Writing: About Lengths and Words

I’m a concise writer. I know that.

I’ve learned to slow down my writing over the years because at times it can be at breakneck speeds, and there are rumors about that some readers like to stew in the words of a story and not have to gulp them all down from the end of a fire hose.

Who knew?

So length and word count are always on the forefront of my mind when I’m writing. That’s not always a good thing. I’ve heard that the best length of any story is precisely the length it should be. Some stories are meant to be short. Others long. Many others somewhere in-between.

The general standard (some would dispute this) for length is above 20,000 words is a novella and above 50,000 words a novel. If you are well below 20,000, you’ve simply written a short story.

As I’m narrowing in on the ending to my trilogy, I’m finding that volume three is feeling shorter than the other two. Is that bad?

Well, it all depends, and this is where it gets messy and subjective. This is where a fresh pair of eyes and a good editor can help guide you.

I want an ending that’s satisfying but doesn’t drag. That’s well developed but not too short that the reader feels shortchanged. (As a side note, I know that not all readers think alike. Some will never be satisfied no matter the length, but that’s another post.)

How do you navigate your story so it’s exactly right? You can’t. No story is ever exactly right. But you can make decisions which will help guide in the right direction.

First, don’t fret on word count. If the story arc and development leads you to 40,000 rather than 70,000, then please leave it at 40. No one wants to read 30,000 useless words.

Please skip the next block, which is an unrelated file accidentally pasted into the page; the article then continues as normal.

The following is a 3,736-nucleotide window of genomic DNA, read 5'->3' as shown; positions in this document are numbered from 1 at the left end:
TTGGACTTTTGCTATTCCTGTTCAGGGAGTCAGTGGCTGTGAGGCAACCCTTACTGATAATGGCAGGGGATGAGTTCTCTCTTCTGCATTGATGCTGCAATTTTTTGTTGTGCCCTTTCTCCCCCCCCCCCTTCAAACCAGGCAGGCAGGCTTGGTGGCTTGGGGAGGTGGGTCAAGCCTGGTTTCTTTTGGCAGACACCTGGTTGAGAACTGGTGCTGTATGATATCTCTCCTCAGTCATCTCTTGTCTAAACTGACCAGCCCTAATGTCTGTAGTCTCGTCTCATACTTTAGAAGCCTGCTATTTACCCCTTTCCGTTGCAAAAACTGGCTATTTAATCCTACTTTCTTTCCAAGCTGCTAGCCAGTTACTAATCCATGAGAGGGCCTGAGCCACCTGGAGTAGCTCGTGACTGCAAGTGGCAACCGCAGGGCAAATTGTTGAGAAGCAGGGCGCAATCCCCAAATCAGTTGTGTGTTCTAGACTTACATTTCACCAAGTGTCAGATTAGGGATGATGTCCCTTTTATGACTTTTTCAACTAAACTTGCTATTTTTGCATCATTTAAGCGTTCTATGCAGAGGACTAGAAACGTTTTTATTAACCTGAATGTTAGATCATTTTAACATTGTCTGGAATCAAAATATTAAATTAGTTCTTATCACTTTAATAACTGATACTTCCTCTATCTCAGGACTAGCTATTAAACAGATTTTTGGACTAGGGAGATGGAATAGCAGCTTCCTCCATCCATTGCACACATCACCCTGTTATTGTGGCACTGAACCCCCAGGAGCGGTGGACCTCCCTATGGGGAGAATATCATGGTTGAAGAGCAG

Second, make sure your story development delivers on all accounts. Characters. Have you satisfactorily shown their development? Do their decisions in the book make sense in a chronological way? Have you shown the readers what they are desiring and why they do the things they have done? If not, expand. If yes, move on and don’t say anymore. In regards to subplots, are they all necessary. Yes, you might be able to expand your novel another 10% by telling us a backstory or weaving a secondary thread through the plot, but is it necessary. Completely necessary to show characterization, so show foreshadowing, to bring the plot to realization?  If you can’t answer yes to all of these, then nix it. Perhaps write it a short story instead. Don’t bog down the storyline in unwanted information.

Third, slow down and let the language simmer a little more. You always want to keep your language short and concise, but don’t be afraid to expound a little. I’m writing this especially for me. Add that description–especially amidst the dialogue. Because I just love dialogue and I can write some of my draft chapters almost like a play. Not cool! Think of the reader. Show what happens. Describe the movements. Describe the scenery. But don’t feel compelled to write twenty pages about the topography of the protagonists hometown. (Please no! Keep it moving, remember)

A good editor will help you with all of these because, honestly, it’s so hard to judge one’s own writing.

How about you? What helps you in your writing endeavors?

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Choose a Mindset: Growth or Stagnation

Half full. Half empty.

Pessimistic. Optimistic.

Toxic. Encouraging.

Complaining. Uplifting.

Wallow in pity. Wash, forget, and start anew.

Where do you fall of the scale of daily ups and downs in this life?

Whether a situation is best described as half full or half empty actually doesn’t change the situation in the slightest way. It is what it is. It’s what we choose to do about that half-empty or half-full cup which will determine if our life is on the trajectory of growth or stagnation.